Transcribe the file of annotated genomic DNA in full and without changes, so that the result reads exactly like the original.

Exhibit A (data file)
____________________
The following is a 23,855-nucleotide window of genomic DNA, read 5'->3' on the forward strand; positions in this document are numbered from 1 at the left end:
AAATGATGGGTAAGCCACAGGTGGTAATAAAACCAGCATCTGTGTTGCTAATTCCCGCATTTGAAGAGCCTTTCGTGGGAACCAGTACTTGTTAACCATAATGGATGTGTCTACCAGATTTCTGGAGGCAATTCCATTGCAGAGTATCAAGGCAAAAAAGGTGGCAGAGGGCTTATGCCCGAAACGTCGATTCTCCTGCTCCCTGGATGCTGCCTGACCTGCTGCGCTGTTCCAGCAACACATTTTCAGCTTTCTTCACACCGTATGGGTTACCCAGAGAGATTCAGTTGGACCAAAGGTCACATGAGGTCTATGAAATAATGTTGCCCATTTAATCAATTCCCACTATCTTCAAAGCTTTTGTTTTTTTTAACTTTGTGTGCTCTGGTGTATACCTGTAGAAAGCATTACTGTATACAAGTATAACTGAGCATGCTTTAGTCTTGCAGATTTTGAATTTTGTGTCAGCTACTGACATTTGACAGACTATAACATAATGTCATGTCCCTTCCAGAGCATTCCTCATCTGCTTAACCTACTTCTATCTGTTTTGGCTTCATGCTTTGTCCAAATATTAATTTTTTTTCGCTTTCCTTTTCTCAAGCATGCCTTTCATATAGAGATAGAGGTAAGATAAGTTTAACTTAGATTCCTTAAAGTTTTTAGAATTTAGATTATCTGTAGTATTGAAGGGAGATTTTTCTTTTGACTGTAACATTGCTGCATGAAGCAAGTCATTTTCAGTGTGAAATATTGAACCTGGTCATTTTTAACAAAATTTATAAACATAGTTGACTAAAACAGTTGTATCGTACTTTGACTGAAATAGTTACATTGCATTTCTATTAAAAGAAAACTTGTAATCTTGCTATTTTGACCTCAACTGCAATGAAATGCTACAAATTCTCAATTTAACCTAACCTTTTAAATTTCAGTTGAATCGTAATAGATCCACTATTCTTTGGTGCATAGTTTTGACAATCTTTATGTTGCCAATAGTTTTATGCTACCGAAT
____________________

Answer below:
The following is a 23,855-nucleotide window of genomic DNA, read 5'->3' on the forward strand; positions in this document are numbered from 1 at the left end:
AAATGATGGGTAAGCCACAGGTGGTAATAAAACCAGCATCTGTGTTGCTAATTCCCGCATTTGAAGAGCCTTTCGTGGGAACCAGTACTTGTTAACCATAATGGATGTGTCTACCAGATTTCTGGAGGCAATTCCATTGCAGAGTATCAAGGCAAAAAAGGTGGCAGAGGGCTTATGCCCGAAACGTCGATTCTCCTGCTCCCTGGATGCTGCCTGACCTGCTGCGCTGTTCCAGCAACACATTTTCAGCTTTCTTCACACCGTATGGGTTACCCAGAGAGATTCAGTTGGACCAAAGGTCACATGAGGTCTATGAAATAATGTTGCCCATTTAATCAATTCCCACTATCTTCAAAGCTTTTGTTTTTTTTAACTTTGTGTGCTCTGGTGTATACCTGTAGAAAGCATTACTGTATACAAGTATAACTGAGCATGCTTTAGTCTTGCAGATTTTGAATTTTGTGTCAGCTACTGACATTTGACAGACTATAACATAATGTCATGTCCCTTCCAGAGCATTCCTCATCTGCTTAACCTACTTCTATCTGTTTTGGCTTCATGCTTTGTCCAAATATTAATTTTTTTTCGCTTTCCTTTTCTCAAGCATGCCTTTCATATAGAGATAGAGGTAAGATAAGTTTAACTTAGATTCCTTAAAGTTTTTAGAATTTAGATTATCTGTAGTATTGAAGGGAGATTTTTCTTTTGACTGTAACATTGCTGCATGAAGCAAGTCATTTTCAGTGTGAAATATTGAACCTGGTCATTTTTAACAAAATTTATAAACATAGTTGACTAAAACAGTTGTATCGTACTTTGACTGAAATAGTTACATTGCATTTCTATTAAAAGAAAACTTGTAATCTTGCTATTTTGACCTCAACTGCAATGAAATGCTACAAATTCTCAATTTAACCTAACCTTTTAAATTTCAGTTGAATCGTAATAGATCCACTATTCTTTGGTGCATAGTTTTGACAATCTTTATGTTGCCAATAGTTTTATGCTACCGAAT